Dutch-German electricity network operator TenneT has announced that it is exploring options to sell its German activities to the country’s government.

TenneT is owned by the Dutch government and is struggling to raise the capital needed to fund its network expansion in both countries.

The company said the Dutch government is willing to fund activities in the Netherlands but is exploring alternatives to raise the €15bn ($16.1bn) needed for operations in Germany.

It added that the government is yet to take a final decision on this matter.

In addition, the German government is looking to increase its ownership of Germany’s national grid to boost the country’s energy security following Russia’s invasion of Ukraine.

In a press statement, TenneT said: “Motivated by their climate ambitions and geopolitical developments, both governments are heavily focussing on infrastructure development for the energy transition.

“In light of this, and TenneT’s assessment of possible scenarios, TenneT intends to engage in discussions with the German government, to explore the possibility of a full sale of TenneT’s German activities on acceptable terms.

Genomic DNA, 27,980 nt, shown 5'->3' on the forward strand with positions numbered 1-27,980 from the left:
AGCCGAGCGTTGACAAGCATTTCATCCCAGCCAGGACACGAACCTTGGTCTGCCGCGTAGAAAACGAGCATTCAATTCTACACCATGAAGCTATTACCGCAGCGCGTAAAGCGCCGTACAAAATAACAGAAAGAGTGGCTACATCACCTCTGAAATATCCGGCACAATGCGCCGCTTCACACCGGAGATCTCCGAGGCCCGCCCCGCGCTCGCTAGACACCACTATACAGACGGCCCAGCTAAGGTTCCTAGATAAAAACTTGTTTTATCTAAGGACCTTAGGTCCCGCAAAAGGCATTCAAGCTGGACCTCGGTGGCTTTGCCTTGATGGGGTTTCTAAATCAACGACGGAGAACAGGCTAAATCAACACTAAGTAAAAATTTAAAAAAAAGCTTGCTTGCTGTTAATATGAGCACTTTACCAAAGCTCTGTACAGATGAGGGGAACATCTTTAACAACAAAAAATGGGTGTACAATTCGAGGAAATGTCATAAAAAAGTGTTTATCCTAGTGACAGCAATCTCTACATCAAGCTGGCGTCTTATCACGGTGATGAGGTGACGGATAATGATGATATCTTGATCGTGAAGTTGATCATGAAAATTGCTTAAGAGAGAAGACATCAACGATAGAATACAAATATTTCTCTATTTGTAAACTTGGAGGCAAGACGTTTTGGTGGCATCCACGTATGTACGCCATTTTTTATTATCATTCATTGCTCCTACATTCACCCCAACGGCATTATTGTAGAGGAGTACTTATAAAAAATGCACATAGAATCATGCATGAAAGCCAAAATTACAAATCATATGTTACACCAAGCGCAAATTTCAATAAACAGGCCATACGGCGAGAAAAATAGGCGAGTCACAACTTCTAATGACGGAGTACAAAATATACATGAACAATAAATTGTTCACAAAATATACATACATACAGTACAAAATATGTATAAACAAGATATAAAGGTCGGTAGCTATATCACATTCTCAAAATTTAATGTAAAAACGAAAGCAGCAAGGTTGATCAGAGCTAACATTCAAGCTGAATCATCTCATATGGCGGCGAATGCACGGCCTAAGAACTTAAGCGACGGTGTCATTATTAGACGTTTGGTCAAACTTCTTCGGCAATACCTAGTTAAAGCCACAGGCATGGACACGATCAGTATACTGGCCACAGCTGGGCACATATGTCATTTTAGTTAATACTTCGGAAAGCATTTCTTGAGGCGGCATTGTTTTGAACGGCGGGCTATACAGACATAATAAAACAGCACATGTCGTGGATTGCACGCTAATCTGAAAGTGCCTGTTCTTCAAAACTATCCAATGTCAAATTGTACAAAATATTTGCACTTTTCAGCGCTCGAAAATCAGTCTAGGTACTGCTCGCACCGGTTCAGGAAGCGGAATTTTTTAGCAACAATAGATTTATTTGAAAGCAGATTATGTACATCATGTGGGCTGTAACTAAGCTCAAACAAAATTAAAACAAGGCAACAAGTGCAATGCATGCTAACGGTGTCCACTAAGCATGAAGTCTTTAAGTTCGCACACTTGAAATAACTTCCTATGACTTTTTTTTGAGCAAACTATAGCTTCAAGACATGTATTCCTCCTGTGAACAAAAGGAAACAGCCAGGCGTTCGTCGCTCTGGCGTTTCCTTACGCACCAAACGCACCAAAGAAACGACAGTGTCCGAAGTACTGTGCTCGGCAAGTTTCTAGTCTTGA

“Such a transaction would enable the creation of two strong national players who would continue to cooperate in driving the energy transition.

“TenneT’s focus in the upcoming discussions will continue to be on ensuring security of supply, and the interests of its employees, customers, suppliers, financiers and other stakeholders.”

In recent years, TenneT has been the largest investor and operator of offshore wind transmission grids worldwide.

Last month, the company reached an early works agreement with Hitachi Energy and Petrofac for its 2GW project portfolio.

The companies have agreed to start works for delivering the first two converter stations for TenneT’s high-voltage direct current (HVDC) offshore wind grid expansion.

The partnership came after Hitachi Energy and Petrofac partnered last year to offer grid integration and associated infrastructure to expedite the energy transition.